To pool or not to pool? Trends and predictors of banking arrangements within Australian couples

PLoS One. 2019 Apr 17;14(4):e0214019. doi: 10.1371/journal.pone.0214019. eCollection 2019.


The study of domestic money goes at the heart of debates about independence and equality in intimate relationships. It provides an important window on the individualization of family life and how couples reconcile ideals around egalitarian marriage ideologies with enduring gender inequality in society and the labor market. This study approaches these issues from the prism of couples' banking arrangements (separate vs. joint accounts), an aspect of financial organization that approximates the executive management of household resources and which has received comparatively little attention. As such, it is amongst the first to deploy large-scale, household panel data (Household, Income and Labour Dynamics in Australia Survey, n = 15,379 observations from 7,054 couples) and binary and multinomial random-effect logistic regression models to examine trends over time in couples' banking arrangements and their socio-demographic predictors. Key findings indicate that a large share of couples in Australia favors 'mixed' bank account strategies (i.e., holding both joint and separate accounts), but 'egalitarian' choices (i.e., dual separate accounts) are prevalent and on the rise. Couples' bank account choices are influenced in theoretically-meaningful ways by economic resources, transaction costs, relationship history, gender-role attitudes, and family background.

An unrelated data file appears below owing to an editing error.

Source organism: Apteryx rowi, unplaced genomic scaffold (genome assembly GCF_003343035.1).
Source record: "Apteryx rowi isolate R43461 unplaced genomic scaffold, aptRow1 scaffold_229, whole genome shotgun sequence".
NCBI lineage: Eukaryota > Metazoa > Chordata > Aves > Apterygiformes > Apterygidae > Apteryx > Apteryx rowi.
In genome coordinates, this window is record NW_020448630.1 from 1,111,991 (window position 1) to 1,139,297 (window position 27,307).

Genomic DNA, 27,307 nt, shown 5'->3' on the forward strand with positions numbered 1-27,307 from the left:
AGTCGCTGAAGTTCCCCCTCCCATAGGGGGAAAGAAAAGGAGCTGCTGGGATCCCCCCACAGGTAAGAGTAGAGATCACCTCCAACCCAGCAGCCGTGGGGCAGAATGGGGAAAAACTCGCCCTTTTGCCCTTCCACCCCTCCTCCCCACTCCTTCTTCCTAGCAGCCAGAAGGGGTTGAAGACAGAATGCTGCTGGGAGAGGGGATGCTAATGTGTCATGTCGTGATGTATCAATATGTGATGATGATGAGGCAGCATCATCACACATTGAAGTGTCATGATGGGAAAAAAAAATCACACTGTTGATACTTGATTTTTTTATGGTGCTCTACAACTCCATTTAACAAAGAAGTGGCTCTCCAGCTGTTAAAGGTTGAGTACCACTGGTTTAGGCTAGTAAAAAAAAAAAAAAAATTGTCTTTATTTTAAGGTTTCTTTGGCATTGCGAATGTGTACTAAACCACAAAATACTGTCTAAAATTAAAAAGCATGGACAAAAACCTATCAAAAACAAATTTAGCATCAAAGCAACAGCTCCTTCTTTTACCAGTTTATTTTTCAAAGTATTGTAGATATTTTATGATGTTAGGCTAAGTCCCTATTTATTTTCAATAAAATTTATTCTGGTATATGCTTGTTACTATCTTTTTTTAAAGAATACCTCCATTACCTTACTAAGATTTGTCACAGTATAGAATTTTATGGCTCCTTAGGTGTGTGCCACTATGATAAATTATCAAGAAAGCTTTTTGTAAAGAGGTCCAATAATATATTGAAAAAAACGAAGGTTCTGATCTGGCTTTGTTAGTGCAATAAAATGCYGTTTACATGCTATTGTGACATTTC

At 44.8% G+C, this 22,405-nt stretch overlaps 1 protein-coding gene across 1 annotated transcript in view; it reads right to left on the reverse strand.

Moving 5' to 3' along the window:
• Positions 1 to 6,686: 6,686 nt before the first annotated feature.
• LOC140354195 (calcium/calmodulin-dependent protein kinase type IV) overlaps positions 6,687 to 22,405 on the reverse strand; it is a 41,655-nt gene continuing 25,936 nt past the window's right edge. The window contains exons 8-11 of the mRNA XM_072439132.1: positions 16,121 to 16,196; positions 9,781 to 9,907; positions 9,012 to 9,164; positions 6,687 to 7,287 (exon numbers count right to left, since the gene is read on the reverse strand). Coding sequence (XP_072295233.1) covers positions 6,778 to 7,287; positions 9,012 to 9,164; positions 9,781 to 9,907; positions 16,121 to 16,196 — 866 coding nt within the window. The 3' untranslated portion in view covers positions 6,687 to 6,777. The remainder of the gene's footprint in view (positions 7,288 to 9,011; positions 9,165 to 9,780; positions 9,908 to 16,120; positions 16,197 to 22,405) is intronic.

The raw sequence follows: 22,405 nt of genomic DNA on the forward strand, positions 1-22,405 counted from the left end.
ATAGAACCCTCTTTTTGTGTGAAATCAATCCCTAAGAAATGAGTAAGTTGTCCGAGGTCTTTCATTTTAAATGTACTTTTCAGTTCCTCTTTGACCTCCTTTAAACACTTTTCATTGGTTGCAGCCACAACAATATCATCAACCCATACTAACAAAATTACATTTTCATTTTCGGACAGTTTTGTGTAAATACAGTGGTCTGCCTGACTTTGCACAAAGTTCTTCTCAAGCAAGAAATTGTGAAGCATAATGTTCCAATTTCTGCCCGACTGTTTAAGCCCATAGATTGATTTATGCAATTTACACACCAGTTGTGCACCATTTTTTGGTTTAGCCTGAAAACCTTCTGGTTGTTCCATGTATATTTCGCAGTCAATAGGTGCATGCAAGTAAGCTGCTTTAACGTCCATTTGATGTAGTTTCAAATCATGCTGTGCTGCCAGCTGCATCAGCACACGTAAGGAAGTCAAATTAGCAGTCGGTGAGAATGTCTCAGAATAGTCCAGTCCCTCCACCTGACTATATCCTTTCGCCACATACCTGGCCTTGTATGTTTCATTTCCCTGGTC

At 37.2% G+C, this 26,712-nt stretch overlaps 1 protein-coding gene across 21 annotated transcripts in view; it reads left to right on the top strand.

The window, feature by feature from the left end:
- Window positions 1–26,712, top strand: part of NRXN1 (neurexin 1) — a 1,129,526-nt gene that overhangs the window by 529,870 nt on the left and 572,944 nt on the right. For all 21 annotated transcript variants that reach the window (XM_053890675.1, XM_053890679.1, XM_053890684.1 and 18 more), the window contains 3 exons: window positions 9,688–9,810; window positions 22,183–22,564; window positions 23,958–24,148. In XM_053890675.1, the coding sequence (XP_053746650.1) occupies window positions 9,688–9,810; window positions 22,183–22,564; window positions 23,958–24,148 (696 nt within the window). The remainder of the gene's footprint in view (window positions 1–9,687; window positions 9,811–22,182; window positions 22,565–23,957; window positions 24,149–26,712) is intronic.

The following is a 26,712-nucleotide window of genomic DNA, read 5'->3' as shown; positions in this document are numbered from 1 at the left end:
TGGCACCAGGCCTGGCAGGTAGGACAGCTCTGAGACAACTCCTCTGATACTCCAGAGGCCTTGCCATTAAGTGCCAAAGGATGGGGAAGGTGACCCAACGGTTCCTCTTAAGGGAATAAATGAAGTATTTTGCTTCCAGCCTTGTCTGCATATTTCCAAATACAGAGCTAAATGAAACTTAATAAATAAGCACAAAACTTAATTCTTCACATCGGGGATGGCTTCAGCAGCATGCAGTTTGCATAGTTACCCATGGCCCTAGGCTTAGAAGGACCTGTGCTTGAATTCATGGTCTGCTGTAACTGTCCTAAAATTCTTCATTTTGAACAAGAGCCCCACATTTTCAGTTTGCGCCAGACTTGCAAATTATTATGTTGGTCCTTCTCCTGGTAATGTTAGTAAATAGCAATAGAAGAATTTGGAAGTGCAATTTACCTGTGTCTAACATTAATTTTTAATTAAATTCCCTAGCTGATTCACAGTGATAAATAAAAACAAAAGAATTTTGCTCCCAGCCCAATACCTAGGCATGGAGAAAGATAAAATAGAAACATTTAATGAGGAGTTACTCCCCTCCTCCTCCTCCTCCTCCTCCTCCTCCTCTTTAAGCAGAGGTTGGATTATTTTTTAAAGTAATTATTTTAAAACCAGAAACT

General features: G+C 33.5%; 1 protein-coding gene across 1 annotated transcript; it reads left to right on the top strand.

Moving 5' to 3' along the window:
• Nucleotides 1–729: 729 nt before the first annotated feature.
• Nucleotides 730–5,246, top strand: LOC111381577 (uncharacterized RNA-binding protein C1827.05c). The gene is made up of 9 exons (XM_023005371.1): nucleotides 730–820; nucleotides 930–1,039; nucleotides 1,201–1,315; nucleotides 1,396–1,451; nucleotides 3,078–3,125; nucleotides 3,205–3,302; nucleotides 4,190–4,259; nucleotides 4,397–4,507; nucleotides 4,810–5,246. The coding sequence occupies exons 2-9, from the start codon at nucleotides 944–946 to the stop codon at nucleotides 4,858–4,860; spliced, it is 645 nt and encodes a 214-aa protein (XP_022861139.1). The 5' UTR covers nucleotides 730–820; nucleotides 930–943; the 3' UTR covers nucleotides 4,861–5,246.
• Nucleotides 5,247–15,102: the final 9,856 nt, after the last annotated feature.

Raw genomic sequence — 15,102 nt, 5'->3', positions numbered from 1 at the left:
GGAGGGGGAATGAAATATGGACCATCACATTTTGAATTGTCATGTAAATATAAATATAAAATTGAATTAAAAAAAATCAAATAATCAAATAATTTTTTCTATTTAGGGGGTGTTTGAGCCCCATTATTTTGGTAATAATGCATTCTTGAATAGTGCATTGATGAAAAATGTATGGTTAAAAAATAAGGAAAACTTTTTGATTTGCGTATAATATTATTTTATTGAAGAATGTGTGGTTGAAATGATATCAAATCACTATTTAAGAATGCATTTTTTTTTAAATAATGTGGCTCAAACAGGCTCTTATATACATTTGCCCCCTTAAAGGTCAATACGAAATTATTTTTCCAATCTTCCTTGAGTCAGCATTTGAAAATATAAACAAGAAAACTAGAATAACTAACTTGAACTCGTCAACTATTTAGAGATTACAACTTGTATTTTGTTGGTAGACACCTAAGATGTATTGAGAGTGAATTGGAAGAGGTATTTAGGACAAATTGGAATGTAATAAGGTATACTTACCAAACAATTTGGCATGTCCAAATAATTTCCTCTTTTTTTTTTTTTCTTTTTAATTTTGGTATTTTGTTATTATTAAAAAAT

Publication types

  • Research Support, Non-U.S. Gov't

MeSH terms

  • Adult
  • Australia
  • Family Characteristics*
  • Family Relations*
  • Female
  • Humans
  • Income*
  • Interpersonal Relations*
  • Male
  • Marriage*
  • Middle Aged

Grants and funding

This work was supported by the Australian Research Council Centre of Excellence for Children and Families over the Life Course (project number CE140100027). The views expressed herein are those of the authors and are not necessarily those of the Australian Research Council. The funders had no role in study design, data collection and analysis, decision to publish, or preparation of the manuscript.